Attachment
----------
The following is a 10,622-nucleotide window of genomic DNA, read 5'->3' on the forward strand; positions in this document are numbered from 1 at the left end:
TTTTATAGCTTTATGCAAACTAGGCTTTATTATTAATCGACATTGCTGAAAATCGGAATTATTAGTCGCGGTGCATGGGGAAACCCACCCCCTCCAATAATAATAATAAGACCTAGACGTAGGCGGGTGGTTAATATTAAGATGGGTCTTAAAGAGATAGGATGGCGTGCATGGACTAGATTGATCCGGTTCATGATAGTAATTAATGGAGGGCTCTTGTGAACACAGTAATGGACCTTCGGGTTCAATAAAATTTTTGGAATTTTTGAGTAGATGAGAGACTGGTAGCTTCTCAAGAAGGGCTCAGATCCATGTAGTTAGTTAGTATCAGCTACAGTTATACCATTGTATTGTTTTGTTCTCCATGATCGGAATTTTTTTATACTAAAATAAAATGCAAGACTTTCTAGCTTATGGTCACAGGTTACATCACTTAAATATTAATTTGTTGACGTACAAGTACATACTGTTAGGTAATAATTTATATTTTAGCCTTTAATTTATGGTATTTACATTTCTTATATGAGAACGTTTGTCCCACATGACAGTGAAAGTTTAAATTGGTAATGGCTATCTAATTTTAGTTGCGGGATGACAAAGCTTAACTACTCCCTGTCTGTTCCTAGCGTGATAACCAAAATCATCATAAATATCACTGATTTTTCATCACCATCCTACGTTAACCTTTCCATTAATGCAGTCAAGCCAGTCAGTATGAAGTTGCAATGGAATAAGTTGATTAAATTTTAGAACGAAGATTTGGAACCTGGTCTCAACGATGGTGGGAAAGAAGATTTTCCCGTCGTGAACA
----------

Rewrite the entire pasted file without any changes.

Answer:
The following is a 10,622-nucleotide window of genomic DNA, read 5'->3' on the forward strand; positions in this document are numbered from 1 at the left end:
TTTTATAGCTTTATGCAAACTAGGCTTTATTATTAATCGACATTGCTGAAAATCGGAATTATTAGTCGCGGTGCATGGGGAAACCCACCCCCTCCAATAATAATAATAAGACCTAGACGTAGGCGGGTGGTTAATATTAAGATGGGTCTTAAAGAGATAGGATGGCGTGCATGGACTAGATTGATCCGGTTCATGATAGTAATTAATGGAGGGCTCTTGTGAACACAGTAATGGACCTTCGGGTTCAATAAAATTTTTGGAATTTTTGAGTAGATGAGAGACTGGTAGCTTCTCAAGAAGGGCTCAGATCCATGTAGTTAGTTAGTATCAGCTACAGTTATACCATTGTATTGTTTTGTTCTCCATGATCGGAATTTTTTTATACTAAAATAAAATGCAAGACTTTCTAGCTTATGGTCACAGGTTACATCACTTAAATATTAATTTGTTGACGTACAAGTACATACTGTTAGGTAATAATTTATATTTTAGCCTTTAATTTATGGTATTTACATTTCTTATATGAGAACGTTTGTCCCACATGACAGTGAAAGTTTAAATTGGTAATGGCTATCTAATTTTAGTTGCGGGATGACAAAGCTTAACTACTCCCTGTCTGTTCCTAGCGTGATAACCAAAATCATCATAAATATCACTGATTTTTCATCACCATCCTACGTTAACCTTTCCATTAATGCAGTCAAGCCAGTCAGTATGAAGTTGCAATGGAATAAGTTGATTAAATTTTAGAACGAAGATTTGGAACCTGGTCTCAACGATGGTGGGAAAGAAGATTTTCCCGTCGTGAACA